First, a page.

Kidney deaths inquest: Patients told donor had meningitis
Two men who died after kidney transplants were told before their operations that the donor had died of meningitis, an inquest has heard.
Usman Khalid from Cardiff's University Hospital of Wales said both had had the opportunity to refuse the operations.
Robert "Jim" Stuart and Darren Hughes were given kidneys infected with meningitis-causing parasitic worms.
Mr Stuart's widow Judith challenged Mr Khalid's evidence from the courtroom floor, asking him to "tell the truth".
The inquest also heard no case of infection by the worm had ever been successfully diagnosed and treated.
The cause of the meningitis, which also killed the donor, was not known before the transplants took place and was only diagnosed after post-mortem examinations on Mr Stuart and Mr Hughes.
Mr Khalid said he had explained to the men that the risk of transmitting meningitis via transplants was low.
He told the inquest: "An opportunity is given to every patient to decline any surgical procedure. It's not forced upon them."
Mr Khalid, a clinical research fellow at the hospital, said he went through the consent procedure with Mr Stuart, 67, of Cardiff, whom he called an intelligent man with a good grasp of the process.
He also said consultant transplant surgeon Argiris Asderakis had told Mr Stuart the donor had received a five-day course of antibiotics prior to his death and there had been a detailed discussion about the risks.
The court heard that the risk of meningitis transmission was explained to 42-year-old Mr Hughes, from Bridgend, as being low.
"He [Darren] had full capacity and he understood those risks" said Mr Khalid. "I helped to sit him up to sign that form and I remember it."
He contradicted evidence from Mr Hughes's father Ian, who had previously told the inquest he had signed the consent form on his son's behalf as Mr Hughes's neurological condition prevented him from doing it himself.
Mr Khalid said: "Darren did sign the form; he did struggle. There's no issue in surgery if a patient can't sign; for example, we often get patients who are partially-sighted or blind."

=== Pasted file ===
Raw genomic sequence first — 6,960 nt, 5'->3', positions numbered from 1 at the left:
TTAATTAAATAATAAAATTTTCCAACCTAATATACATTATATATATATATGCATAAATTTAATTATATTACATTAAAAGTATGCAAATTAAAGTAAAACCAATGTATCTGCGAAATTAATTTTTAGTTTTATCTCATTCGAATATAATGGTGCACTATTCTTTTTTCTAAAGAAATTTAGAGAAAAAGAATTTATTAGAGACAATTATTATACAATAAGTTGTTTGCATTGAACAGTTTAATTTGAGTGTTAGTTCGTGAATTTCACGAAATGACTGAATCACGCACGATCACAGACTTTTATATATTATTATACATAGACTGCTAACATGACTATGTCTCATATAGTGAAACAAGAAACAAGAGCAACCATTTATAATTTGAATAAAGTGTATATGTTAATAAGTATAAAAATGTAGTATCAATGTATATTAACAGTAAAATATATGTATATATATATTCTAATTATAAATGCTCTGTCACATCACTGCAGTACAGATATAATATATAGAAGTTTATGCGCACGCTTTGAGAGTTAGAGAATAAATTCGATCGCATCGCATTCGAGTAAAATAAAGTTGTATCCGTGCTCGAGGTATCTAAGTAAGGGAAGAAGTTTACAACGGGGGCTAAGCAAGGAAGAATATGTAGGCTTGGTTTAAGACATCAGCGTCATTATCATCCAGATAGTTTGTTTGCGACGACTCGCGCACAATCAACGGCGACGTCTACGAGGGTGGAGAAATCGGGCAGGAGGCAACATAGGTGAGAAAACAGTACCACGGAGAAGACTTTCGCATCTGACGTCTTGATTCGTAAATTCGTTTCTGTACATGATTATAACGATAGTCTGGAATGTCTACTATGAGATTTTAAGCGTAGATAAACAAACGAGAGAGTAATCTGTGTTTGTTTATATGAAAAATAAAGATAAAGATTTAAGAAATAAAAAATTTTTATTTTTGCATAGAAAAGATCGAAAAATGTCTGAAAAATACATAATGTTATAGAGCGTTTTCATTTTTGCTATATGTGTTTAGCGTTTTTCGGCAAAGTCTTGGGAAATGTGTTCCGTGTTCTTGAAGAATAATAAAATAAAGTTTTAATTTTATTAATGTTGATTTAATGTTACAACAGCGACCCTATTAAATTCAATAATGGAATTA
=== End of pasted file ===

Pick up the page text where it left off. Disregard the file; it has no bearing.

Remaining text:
He told the inquest that if Mr Hughes could not have signed the form, he would have asked a witness to sign on his behalf.
Mr Khalid said Mr Hughes had also signed a consent form for his research study the following day, and he did not recall his father being there at that time.
When family members of Mr Hughes were handed copies of the form in the public gallery, they said: "That's not his signature".
- The parasitic worm halicephalobus lives in soil, manure and compost
- It infects animals and humans, but this is still incredibly rare
- There have been only a handful of cases in humans since the infection was first described in 1954 by a researcher called Stefanski
- It is unclear how the worm gets into the body - it could be by ingestion of its eggs or it entering through a break in the skin
- Once inside, it can multiply and invade tissues such as the brain and kidneys
- Doctors diagnose it by looking at tissue samples, but since it is so rare it is not something that will be top of their check list
- The problem may only become apparent after a post-mortem examination
After finishing his evidence, Mr Khalid addressed the public gallery filled with relatives of the two men.
He said: "I'm really terribly sorry for your loss."
Mr Stuart's widow Judith replied: "Well, tell the truth, then."
Brendon Healy, a consultant in microbiology and infectious diseases for Public Health Wales, said everything had been done to save the men.
"There haven't been any human survivors of this infection. It's unreasonable to think we could have arrived at the diagnosis," he told the inquest.
He explained the focus of their attention when trying to diagnose the men was on the site of the infection, the brain, as the kidneys were working.
"We failed, while they were alive, to make a diagnosis," Mr Healy said.
He told the families: "I'm really sorry for what happened. We did our best, and I'm sorry."
First UK case
Both transplants took place at the University Hospital of Wales in November 2013.
After surgery both men's conditions deteriorated. They lost consciousness and died just over two weeks later.
Post mortem examinations revealed both men had the deadly parasitic worm halicephalobus in their bodies after the transplant.
Hearings last month were told that doctors knew the alcoholic donor of the kidneys had died from meningitis.
This was the first known case of human-to-human infection and the first case in the UK, the inquest at Cardiff Coroner's Court previously told.